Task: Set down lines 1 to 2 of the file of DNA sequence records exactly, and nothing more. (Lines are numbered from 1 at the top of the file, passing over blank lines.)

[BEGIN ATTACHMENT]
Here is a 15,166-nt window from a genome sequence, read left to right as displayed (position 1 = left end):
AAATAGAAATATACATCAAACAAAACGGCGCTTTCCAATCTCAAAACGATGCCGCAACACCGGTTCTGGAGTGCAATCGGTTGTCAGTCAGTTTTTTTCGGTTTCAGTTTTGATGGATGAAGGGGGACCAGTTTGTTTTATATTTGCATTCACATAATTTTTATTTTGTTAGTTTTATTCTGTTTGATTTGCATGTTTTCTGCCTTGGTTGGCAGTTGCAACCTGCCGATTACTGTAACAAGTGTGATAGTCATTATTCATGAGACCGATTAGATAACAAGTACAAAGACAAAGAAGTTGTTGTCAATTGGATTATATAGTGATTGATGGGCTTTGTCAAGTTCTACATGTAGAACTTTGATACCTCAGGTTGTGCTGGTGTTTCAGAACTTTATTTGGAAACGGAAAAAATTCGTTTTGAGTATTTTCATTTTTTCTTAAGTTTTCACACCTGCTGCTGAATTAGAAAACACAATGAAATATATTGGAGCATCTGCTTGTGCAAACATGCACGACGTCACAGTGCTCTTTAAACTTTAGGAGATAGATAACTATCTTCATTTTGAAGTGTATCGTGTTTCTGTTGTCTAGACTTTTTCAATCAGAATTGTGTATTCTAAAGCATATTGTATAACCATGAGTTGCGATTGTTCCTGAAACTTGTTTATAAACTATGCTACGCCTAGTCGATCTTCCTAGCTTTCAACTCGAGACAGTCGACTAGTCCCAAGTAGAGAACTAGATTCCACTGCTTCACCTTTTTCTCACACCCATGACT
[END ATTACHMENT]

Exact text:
Here is a 15,166-nt window from a genome sequence, read left to right as displayed (position 1 = left end):
AAATAGAAATATACATCAAACAAAACGGCGCTTTCCAATCTCAAAACGATGCCGCAACACCGGTTCTGGAGTGCAATCGGTTGTCAGTCAGTTTTTTTCGGTTTCAGTTTTGATGGATGAAGGGGGACCAGTTTGTTTTATATTTGCATTCACATAATTTTTATTTTGTTAGTTTTATTCTGTTTGATTTGCATGTTTTCTGCCTTGGTTGGCAGTTGCAACCTGCCGATTACTGTAACAAGTGTGATAGTCATTATTCATGAGACCGATTAGATAACAAGTACAAAGACAAAGAAGTTGTTGTCAATTGGATTATATAGTGATTGATGGGCTTTGTCAAGTTCTACATGTAGAACTTTGATACCTCAGGTTGTGCTGGTGTTTCAGAACTTTATTTGGAAACGGAAAAAATTCGTTTTGAGTATTTTCATTTTTTCTTAAGTTTTCACACCTGCTGCTGAATTAGAAAACACAATGAAATATATTGGAGCATCTGCTTGTGCAAACATGCACGACGTCACAGTGCTCTTTAAACTTTAGGAGATAGATAACTATCTTCATTTTGAAGTGTATCGTGTTTCTGTTGTCTAGACTTTTTCAATCAGAATTGTGTATTCTAAAGCATATTGTATAACCATGAGTTGCGATTGTTCCTGAAACTTGTTTATAAACTATGCTACGCCTAGTCGATCTTCCTAGCTTTCAACTCGAGACAGTCGACTAGTCCCAAGTAGAGAACTAGATTCCACTGCTTCACCTTTTTCTCACACCCATGACT